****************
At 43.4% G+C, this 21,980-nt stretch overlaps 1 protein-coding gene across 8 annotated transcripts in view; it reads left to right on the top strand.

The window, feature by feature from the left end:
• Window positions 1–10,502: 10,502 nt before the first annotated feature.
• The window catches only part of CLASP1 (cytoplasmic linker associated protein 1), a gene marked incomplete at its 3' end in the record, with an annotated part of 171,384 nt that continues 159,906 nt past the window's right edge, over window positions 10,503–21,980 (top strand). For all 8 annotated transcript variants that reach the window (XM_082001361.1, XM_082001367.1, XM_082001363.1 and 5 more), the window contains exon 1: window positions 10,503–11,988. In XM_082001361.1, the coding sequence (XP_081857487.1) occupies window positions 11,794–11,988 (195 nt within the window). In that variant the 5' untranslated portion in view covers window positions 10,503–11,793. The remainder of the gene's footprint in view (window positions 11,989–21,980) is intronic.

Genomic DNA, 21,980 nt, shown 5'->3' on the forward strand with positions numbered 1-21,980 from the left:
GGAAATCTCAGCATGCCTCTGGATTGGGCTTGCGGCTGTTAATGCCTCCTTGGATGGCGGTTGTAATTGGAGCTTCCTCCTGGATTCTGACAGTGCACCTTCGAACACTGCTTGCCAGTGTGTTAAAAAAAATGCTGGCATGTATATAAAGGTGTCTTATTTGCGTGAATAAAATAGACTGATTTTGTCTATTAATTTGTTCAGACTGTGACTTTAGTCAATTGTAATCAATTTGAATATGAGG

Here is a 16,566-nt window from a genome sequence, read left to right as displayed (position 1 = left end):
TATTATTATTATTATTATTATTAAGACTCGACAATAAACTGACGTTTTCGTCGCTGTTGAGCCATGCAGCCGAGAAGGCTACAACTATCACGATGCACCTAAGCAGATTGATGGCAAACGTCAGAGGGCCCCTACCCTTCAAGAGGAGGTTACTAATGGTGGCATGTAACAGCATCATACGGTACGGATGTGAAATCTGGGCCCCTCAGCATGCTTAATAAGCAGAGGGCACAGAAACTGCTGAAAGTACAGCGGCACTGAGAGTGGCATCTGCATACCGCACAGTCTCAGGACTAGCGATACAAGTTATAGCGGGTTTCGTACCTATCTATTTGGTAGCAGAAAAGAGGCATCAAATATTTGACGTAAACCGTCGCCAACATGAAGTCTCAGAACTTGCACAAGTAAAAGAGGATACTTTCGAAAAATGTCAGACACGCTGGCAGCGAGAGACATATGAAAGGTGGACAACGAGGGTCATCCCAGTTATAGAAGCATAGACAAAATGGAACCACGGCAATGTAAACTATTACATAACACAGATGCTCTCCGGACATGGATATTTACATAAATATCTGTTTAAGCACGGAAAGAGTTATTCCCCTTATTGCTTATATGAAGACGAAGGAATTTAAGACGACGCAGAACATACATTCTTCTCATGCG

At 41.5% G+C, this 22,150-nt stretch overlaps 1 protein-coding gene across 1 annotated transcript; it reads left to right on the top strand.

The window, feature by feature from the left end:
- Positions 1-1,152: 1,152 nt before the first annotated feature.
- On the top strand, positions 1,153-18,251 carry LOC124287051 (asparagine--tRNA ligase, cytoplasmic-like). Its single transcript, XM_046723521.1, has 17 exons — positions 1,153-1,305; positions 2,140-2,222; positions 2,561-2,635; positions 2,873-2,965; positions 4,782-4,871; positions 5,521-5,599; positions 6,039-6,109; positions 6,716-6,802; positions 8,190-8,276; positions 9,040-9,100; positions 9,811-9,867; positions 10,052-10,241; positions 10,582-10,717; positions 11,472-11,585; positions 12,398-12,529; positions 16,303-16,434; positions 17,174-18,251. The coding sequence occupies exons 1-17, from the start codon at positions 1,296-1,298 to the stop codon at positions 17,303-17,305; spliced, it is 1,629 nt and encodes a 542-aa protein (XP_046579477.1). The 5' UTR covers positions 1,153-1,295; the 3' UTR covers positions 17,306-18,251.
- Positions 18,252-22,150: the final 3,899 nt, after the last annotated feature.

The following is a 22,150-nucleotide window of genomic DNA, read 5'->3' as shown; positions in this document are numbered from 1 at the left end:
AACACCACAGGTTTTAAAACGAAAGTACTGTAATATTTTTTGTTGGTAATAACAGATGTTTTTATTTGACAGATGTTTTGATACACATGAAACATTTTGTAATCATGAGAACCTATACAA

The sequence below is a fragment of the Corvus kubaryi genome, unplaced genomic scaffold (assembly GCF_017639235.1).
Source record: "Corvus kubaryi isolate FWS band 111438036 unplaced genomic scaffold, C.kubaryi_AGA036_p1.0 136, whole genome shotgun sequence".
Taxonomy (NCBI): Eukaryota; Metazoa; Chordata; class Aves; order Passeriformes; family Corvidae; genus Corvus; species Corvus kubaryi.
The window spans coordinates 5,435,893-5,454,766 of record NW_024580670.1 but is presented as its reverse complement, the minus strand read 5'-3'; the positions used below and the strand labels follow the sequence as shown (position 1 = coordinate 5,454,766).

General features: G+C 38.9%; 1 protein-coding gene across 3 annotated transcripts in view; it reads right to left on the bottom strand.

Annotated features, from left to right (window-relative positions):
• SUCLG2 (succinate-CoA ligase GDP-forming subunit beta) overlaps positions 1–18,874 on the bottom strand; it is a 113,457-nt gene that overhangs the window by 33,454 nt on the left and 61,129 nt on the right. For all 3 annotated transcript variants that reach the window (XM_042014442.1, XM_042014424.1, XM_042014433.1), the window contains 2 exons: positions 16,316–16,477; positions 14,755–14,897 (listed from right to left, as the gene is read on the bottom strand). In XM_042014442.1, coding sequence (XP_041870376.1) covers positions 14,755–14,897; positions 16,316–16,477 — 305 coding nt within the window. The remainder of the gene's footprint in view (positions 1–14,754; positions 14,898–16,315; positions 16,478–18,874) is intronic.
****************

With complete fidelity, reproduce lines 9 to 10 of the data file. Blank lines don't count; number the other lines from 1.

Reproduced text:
At 41.5% G+C, this 22,150-nt stretch overlaps 1 protein-coding gene across 1 annotated transcript; it reads left to right on the top strand.

The window, feature by feature from the left end: